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Energy groups agree to end Iran operations

The US said it had reached agreement with four oil companies that they exit Iran rather than face sanctions, while Japan said a state-owned oil group would end its involvement in a huge Iranian oilfield.

Energy groups agree to end Iran operations

James Steinberg, deputy secretary of state, said Statoil, Eni, Royal Dutch Shell, and Total had agreed with the US to end their investments in Iran, following the entry into force of new US unilateral sanctions legislation.

“We have received commitments from four international energy firms to terminate their investments and avoid any new activity in Iran’s energy sector, delivering a significant setback to Iran,” Mr Steinberg said on Thursday.

The Obama administration says sanctions in the dispute over Tehran's nuclear programme are beginning to bite, but many members of Congress want it to enforce the new law more forcefully.

All four companies had already signalled they were pulling out of Iran as sanctions pressure built up on Capitol Hill. While the groups could have faced sanctions for past investments, Mr Steinberg said the US would not now “regard them as companies of concern for their past Iran-related activities”.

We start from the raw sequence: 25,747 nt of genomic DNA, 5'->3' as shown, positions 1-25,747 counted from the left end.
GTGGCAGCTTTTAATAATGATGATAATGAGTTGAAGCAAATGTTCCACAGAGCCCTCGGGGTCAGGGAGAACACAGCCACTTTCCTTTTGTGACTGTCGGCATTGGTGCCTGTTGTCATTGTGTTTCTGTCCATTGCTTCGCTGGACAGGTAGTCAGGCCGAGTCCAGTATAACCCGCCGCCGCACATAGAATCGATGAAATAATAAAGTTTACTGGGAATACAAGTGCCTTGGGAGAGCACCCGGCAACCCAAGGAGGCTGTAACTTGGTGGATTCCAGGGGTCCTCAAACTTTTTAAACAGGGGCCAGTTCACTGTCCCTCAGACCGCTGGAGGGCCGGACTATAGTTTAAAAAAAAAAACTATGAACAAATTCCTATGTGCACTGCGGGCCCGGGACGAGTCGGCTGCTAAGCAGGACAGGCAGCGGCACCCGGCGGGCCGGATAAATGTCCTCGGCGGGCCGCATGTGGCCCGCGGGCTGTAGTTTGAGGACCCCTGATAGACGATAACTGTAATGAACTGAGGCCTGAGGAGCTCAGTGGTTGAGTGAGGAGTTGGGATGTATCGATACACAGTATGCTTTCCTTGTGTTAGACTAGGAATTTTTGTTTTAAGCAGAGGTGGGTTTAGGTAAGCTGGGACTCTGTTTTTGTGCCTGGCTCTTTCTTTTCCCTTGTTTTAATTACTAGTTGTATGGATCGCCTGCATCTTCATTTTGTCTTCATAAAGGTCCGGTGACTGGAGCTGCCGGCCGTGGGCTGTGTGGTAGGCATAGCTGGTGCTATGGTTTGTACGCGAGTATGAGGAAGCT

In Japan, Inpex, which is 30 per cent owned by the state, said it had not made a final decision over relinquishing its stake in Iran’s Azadegan oilfield. But Akihiro Ohata, Japan’s trade and industry minister, said the company would pull out, calling the move “a business decision”.

The state department added on Thursday that several other companies had told it they were cutting back business with Iran. It said India’s Reliance, Turkey’s Tupras, Kuwait’s Independent Petroleum Group and Russia’s Lukoil were among companies halting sales of refined petroleum to Tehran in accordance with the new legislation. It added that BP and Shell had both told the US they were no longer supplying jet fuel to Iran Air.

While unilateral sanctions against energy investments in Iran have been on the US statute book since the mid 1990s, for many years the measures were not enforced, partly to avoid trade disputes with US partners. But most European countries now back the US sanctions drive, while this year Congress expanded the sanctions to include refined petroleum sales to Iran.

Mr Steinberg warned the US would be mounting investigations into other energy companies to see if they violated the sanctions.

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